My thoughts exactly!!! I worked during the day and went to college at night, so the only time I got to “spend” with my two sons (one year apart) was at night; the kids lovingly called it to this day a “mommy sandwich” (sleeping with one kid on each arm)!

          Reply
      • Anonymous

        what r u serious, do you know most parents dont get of from work sometimes tilll6 or 8 oclock. its normal to sleep with your children and it doesnt affect their independence.i think not having time to spend with your child does so i think anytime you have you should use it sand if that mean sharing a bed for quiet/sleeping or reading time then so be it

        Reply
    • Anonymous

      I co slept with all 5 of my kiddos. I have not had a problem with getting them into their own beds when they were old enough.

      Reply
  7. Courtney

    Good for Kourtney!

    For the posters who say “they’ll never sleep in their own bed”- WRONG! I am currently co-sleeping with my 4th child. Yes, my first 3 all happily transferred to their own room and own bed when we were all ready (they were all three years old). And yes, they are all extremely independent and self-confident. Raising an independent child has nothing to do with co-sleeping or attachment parenting… but that certainly helps! :)

    Reply
  8. Goddess william

    Whatever! why do these magazines waste their time quoting this woman. Who cares, her actions stems from her guilt from being away from her kid all of the time. Trust me if she was home with him 24/7, she would gladly place him in his crib to get some space. Nothing wrong with having a child sleep with you sometimes, but all the time, that is not good. All you haters shout out!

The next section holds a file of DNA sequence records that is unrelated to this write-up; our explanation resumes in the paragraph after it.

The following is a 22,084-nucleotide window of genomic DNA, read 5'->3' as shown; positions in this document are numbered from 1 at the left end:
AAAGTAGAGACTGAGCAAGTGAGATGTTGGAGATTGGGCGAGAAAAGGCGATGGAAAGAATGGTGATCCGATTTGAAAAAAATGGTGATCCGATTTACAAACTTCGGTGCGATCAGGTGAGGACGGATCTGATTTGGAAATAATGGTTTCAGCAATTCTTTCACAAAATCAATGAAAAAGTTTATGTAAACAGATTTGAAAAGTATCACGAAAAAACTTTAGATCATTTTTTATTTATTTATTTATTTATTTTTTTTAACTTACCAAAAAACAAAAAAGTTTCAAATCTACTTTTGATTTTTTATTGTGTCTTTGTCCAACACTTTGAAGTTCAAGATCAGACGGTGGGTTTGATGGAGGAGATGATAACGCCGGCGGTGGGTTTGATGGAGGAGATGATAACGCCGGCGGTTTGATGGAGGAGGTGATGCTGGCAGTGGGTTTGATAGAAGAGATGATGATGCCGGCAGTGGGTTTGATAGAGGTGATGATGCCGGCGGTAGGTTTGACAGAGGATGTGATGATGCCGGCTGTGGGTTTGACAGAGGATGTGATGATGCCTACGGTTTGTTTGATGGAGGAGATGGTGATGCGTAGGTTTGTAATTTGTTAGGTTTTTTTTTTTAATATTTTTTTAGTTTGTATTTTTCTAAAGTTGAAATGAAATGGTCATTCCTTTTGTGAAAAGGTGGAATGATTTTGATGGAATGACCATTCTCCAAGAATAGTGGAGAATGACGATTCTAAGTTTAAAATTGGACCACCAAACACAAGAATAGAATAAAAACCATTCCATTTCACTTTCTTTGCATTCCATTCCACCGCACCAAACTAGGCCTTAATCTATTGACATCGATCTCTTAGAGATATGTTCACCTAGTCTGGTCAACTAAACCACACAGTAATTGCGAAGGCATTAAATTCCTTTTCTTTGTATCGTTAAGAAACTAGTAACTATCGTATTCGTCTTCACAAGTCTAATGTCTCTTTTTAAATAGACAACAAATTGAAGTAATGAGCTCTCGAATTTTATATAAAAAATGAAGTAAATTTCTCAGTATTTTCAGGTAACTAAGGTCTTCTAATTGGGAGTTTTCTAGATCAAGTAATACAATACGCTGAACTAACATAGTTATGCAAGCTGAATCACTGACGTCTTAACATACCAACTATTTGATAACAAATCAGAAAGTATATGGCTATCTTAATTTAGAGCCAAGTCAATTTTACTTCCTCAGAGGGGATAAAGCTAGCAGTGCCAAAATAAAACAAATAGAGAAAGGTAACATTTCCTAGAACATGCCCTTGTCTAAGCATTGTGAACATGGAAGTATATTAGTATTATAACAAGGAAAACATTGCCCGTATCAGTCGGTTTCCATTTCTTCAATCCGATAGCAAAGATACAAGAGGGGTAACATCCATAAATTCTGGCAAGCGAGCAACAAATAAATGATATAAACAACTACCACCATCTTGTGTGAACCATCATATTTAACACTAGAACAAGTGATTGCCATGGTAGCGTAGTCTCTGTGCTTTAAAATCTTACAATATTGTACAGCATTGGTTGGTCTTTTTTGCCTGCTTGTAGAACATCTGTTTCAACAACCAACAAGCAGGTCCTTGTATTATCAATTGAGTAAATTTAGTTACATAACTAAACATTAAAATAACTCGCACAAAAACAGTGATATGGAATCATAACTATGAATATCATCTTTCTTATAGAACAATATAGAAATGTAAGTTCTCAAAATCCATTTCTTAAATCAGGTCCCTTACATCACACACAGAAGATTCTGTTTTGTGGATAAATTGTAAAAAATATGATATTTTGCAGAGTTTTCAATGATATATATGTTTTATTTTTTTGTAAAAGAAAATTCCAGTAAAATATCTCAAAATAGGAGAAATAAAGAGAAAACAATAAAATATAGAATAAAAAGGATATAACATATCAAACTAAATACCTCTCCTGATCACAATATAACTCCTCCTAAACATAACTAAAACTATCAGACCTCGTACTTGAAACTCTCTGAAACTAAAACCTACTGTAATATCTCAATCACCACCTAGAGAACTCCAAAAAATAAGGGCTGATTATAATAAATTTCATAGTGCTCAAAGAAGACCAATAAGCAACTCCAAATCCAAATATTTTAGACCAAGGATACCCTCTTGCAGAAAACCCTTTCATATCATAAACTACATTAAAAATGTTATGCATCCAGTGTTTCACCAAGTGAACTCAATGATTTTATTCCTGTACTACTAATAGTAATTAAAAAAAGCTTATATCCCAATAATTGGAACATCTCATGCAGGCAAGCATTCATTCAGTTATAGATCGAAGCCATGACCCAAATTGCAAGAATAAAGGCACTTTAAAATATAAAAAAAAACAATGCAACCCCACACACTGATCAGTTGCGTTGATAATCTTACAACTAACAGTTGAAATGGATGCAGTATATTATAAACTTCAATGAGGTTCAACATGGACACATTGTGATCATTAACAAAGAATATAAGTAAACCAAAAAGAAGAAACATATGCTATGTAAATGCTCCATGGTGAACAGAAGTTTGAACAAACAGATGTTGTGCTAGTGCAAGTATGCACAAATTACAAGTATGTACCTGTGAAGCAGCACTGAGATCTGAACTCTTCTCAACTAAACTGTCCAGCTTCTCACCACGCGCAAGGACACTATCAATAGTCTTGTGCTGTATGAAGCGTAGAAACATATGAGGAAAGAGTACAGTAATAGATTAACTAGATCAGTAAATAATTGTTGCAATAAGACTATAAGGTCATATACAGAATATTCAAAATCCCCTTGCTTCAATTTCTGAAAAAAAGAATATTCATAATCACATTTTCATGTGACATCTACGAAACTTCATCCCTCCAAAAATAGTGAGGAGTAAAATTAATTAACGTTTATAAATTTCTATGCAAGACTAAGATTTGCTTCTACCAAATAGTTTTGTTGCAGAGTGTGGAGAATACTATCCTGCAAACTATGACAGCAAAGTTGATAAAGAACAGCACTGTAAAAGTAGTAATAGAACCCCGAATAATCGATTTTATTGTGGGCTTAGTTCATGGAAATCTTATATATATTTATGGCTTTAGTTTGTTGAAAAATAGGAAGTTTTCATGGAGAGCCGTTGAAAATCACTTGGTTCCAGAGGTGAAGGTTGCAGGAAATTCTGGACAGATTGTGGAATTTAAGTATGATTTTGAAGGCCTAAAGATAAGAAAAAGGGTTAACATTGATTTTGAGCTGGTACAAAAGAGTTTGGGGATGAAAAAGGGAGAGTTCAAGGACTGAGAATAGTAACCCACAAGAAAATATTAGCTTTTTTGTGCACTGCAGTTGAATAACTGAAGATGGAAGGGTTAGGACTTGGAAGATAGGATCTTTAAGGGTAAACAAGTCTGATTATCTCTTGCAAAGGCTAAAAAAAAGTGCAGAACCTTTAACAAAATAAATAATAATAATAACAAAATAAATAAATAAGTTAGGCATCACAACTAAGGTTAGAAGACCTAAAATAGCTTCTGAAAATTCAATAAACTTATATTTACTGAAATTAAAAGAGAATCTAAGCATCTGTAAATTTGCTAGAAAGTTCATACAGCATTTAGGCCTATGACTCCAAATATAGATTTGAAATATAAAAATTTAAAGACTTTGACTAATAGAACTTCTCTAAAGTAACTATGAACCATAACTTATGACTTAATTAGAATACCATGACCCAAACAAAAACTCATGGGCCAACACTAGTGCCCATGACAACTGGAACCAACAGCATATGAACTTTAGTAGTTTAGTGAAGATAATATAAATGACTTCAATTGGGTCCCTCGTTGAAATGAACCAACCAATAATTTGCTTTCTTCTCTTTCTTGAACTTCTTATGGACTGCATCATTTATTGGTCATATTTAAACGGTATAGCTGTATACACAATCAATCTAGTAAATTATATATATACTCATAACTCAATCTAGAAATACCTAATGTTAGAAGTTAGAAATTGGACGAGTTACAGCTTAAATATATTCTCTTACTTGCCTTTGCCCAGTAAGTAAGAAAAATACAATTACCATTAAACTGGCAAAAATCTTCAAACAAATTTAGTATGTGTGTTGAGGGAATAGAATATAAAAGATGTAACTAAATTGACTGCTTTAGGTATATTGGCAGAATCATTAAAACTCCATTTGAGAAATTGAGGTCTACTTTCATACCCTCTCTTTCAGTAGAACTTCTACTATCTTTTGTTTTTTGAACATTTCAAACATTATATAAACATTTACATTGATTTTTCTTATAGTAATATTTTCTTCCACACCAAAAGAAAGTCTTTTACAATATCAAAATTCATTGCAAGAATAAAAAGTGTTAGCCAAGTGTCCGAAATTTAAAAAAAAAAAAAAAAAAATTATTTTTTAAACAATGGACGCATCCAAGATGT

Reply
    • Courtney

      “Goddess William”, I homeschool my children. I am with them 24/7, and I still choose to co-sleep. None of my 4 children have ever used a crib.

      Reply
  9. Anonymous

    Co-sleeping rocks!

    Reply
  10. Goddess william

    Courtney, you got some dependency issue, got nothing to do with the kids. Kids don’t need to be babied constantly or be with their parents always. Does a mother bird allow her chicks to be around her constantly? No, she trains them and teaches them how to fend for themselves. It is us humans, especially in the west that do not give our children more credit that they deserve. Having your children by your side constantly does not make him/her a better adult, teaching them how to be independent and allowing them to learn what independence is through trust is what is going to help them to become functionable adults. So, if you want to have your children sleep with you, then that is your own co-dependency, got nothing to do with them. You should watch the movie Babies and see the difference between American and Japanese spoiled and pampered brats in comparison to those of Africa and Mongolia. The African and Mongolian baby were the happiest and most dependent of them all. I just sayin

    Reply
    • Courtney

      As I mentioned above, my children are extremely independent. They are happy, self-assured individuals who are content to be with their family, their friends, and people of any age. My children easily carry on conversations with adults, and happily play with children younger than them. That’s impossible to say about most children who only know how to relate to peers their own age.

      I’ve watched the movie Babies and it made me sad how the Mongolian child, for example, was forced to be on his own so much of the time. Just because parents spend time with their children- so foreign in today’s culture- doesn’t make them spoiled or dependent. What actually makes them spoiled is parents who lavish them with STUFF instead of TIME.